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@Geoffrey Thomas: Tbh, I suspect your argument is circular, not Spinoza's. I suggest you to read the original text including commentaries by him. It is one of the things he discusses in depth at different points in his deduction. It is not for you to discern between whether substances exist, or not. You might want to dispute this, but the existence of (sic) ...


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How do philosophers define matter? No previous answers address the point of view of philosophy, so, I feel compelled to answer. Scientifically, the term matter has multiple definitions, some of which are mentioned on previous answers. But that's not the philosophical perspective. Philosophically, let's say that there are two main loosely divided realms of ...


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I would argue matter in the modern sense, is the result of the journey of unification physics has been on. And that is better thought of as finding a common language, rather than as getting at an ontological unity or sameness: Is the idea that "Everything is energy" even coherent? Causality is deeply suspect, and rapidly frays when you start to ...


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Yes, you're essentially right that particles are just bundles of properties except that it's not   "are",   it's more precisely   "are described by",   which I think is a big philosophical "distinction with a difference" that's at the root of your question. You can never say what anything "is", per se, except by ...


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Modern physicalists generally do not argue any more that physicalism is actually monisitc. Here are three references published in the last two decades, that all agree that there are non-physical things in our universe: https://www.amazon.com/Physicalism-Problems-Philosophy-Daniel-Stoljar/dp/0415452627/ref=sr_1_1?crid=32B84H7IR1HAM&keywords=physicalism+...


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Penrose is using the three world model of Frege and Popper. Here is a link to Popper's Tanner lecture which explains three worlds. https://tannerlectures.utah.edu/_resources/documents/a-to-z/p/popper80.pdf In summary, there are three kinds of things in our universe -- things which have location and time properties, and those things are basically matter, ...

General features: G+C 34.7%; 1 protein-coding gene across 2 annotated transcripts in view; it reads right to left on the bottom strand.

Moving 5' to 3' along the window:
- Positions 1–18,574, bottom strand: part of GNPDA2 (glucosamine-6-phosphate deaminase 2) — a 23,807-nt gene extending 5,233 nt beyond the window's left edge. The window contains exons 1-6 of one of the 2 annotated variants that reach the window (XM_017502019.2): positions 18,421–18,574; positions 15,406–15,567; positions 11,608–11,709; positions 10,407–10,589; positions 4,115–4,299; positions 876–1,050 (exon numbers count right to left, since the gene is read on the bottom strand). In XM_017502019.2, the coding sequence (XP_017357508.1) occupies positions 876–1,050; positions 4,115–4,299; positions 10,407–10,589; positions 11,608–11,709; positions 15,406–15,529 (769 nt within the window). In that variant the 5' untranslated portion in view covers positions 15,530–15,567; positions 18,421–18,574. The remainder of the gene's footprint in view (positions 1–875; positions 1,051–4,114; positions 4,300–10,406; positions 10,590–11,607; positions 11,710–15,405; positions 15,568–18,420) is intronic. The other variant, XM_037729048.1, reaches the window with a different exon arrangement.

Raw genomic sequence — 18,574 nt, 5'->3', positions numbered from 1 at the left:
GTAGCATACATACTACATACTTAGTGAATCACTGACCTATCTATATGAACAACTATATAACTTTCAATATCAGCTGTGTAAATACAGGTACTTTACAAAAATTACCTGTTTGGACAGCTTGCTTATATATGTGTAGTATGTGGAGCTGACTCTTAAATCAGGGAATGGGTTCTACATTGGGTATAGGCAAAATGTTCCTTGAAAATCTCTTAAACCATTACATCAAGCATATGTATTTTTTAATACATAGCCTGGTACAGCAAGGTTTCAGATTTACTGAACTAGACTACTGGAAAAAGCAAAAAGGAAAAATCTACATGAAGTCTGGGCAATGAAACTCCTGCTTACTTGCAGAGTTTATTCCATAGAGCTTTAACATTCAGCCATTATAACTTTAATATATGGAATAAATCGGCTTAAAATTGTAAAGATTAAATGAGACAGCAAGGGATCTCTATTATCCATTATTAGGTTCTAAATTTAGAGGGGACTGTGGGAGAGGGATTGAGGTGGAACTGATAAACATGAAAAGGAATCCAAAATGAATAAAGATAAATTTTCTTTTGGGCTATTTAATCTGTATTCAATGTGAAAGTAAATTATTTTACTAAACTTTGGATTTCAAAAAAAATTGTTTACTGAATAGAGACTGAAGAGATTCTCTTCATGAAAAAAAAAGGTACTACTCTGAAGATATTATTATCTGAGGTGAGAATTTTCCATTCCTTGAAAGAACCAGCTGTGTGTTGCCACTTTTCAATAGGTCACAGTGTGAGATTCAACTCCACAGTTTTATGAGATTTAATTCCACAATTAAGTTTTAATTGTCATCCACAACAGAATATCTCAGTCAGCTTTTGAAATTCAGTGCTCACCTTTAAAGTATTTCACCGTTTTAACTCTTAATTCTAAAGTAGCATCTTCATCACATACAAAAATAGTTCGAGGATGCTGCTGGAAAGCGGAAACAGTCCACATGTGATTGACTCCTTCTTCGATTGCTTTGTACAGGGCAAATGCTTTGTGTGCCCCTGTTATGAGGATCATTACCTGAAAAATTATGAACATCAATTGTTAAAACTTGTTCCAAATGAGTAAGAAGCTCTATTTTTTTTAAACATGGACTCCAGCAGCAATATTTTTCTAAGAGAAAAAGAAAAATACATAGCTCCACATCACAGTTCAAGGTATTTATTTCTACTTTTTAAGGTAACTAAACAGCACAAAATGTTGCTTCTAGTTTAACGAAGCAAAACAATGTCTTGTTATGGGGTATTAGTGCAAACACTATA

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The area of philosophy here is the primary/secondary properties distinction. Have a look at: Is the idea that "Everything is energy" even coherent? I'd say 'most fundamental' is equivalent to 'of the aspects which are most universalisable'. So, thermodynamic system is a big category, so that gets quite far into being universal. Our most universal &...


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This may lead to a regress This suggest you think that thos rules it out as a posdibility. However, some philosophies have taken to mean that there are no basic properties. This is what sunyata in Buddhist philosophy argues. If this is what you are interested in you might want to have a look at this. But how do we decide which properties of a thing is ...


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Dictionary says, Object: a material thing that can be seen and touched. Entity: a thing with distinct and independent existence. Thing: 1. an object that one need not, cannot, or does not wish to give a specific name to. 2. an inanimate material object as distinct from a living sentient being. 3. an action, event, thought, or utterance. So, from these ...


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Are there any philosophical arguments to disprove or weaken solipsism? Solipsism is a misleading word. It suggests that there is a theory which could conceivably be true of all minds, but of course there isn't. A solipsist mind believes there is no other mind, and therefore no other mind to convince that there is no other minds. He or she has no motivation ...


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If the solopist dies and you are still in existence then by Jove you have refuted solopism. Now to find a solopist that is not dead yet, be careful around this person. When he goes so do we.


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There are two arguments which I think work to slightly reduce the strength of solipsism. The first I’ll term “madness argument”and the second which I’ll term the “new information argument”. Madness argument: The solipsist will argue that because I only experience my own conscious mind, my conscious mind is the only thing which exists. To make this argument, ...


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